2007’s critically acclaimed Bioshock has been a cornerstone of interpreting meaning from interactive media since it hit shelves. I have previously delved into the social commentary shown by Bioshock, but today I want to revisit the title and explore the game’s systems against Flanagan’s concept of “critical play”. As she writes in her novel “ Critical Play is built on the premise that, as with other media, games carry beliefs within their representation systems and mechanics.” (Critical Play, pg. 4). Bioshock is rife with social commentary on several political and religious institutes around the modern world, and delights in painting a picture of how depraved humanity can be without these imperfect systems to keep morality in place.
Looking into gameplay mechanics, one of the simplest yet oft ignored mechanics in Bioshock is the ability to purchase goods at vending machines. These range from commodities such as food and drink to special ammunition for a the variety of deadly tools available to the citizen of Rapture. These machines are not uniquely used by the player, so it would seem the the rapture citizens were privy to use of a multitude of firearms and explosives. Perhaps this was the intent of Andrew Ryan, the founder of Rapture, to ensure that the citizens could not be controlled. Or perhaps it was merely seen as a non-factor, as the real power in Rapture is found in the genetic modifcation of the human body through Plasmids and Gene Tonics. Either course provides ample commentary on the importance of a well armed population, though the former seems more likely as most citizens of Rapture are seen to be using Gene Tonics and Plasmids in game.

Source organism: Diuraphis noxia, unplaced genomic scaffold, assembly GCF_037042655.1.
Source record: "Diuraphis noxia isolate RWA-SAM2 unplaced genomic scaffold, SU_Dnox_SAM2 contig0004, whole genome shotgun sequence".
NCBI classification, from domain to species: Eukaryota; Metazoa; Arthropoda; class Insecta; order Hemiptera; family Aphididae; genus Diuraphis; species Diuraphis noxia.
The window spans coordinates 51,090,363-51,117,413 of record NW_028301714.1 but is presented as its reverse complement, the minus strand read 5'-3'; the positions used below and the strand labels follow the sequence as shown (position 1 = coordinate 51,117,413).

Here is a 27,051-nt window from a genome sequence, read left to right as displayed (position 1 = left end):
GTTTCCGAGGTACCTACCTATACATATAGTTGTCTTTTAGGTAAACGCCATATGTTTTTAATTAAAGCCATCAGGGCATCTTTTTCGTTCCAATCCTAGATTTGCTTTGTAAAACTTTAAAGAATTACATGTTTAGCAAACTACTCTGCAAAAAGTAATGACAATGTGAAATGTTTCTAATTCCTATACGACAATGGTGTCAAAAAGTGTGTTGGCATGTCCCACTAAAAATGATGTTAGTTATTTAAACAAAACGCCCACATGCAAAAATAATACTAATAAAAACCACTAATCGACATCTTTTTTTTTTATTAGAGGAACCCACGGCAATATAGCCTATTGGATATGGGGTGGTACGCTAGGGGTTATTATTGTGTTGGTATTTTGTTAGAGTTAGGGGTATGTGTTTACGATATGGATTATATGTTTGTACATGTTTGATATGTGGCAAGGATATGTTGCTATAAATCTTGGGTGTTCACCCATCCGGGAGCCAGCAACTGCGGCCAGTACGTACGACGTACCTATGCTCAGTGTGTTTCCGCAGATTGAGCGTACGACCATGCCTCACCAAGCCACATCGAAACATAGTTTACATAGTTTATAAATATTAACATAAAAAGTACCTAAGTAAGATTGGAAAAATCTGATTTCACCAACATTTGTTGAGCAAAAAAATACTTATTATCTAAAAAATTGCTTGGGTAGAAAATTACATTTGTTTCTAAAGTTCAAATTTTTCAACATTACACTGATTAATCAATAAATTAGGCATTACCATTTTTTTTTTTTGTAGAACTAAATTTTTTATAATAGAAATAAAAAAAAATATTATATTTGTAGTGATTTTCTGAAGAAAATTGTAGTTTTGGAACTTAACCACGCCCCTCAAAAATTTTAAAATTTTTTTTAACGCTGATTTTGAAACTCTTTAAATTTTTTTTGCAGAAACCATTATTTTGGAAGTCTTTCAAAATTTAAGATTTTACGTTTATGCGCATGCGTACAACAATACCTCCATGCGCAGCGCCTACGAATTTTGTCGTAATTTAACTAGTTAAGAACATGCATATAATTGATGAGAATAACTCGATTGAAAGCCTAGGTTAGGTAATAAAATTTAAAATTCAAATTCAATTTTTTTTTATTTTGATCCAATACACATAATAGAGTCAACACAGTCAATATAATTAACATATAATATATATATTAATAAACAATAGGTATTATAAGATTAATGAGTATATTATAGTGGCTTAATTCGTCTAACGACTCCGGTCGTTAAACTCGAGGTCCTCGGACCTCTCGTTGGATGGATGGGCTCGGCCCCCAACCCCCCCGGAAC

While I could once again delve into the political commentary the game uses as it criticizes communism, socialism, capitalism, and corporatism, I will merely reference my previous article on the topic, which can be accessed here on medium.com.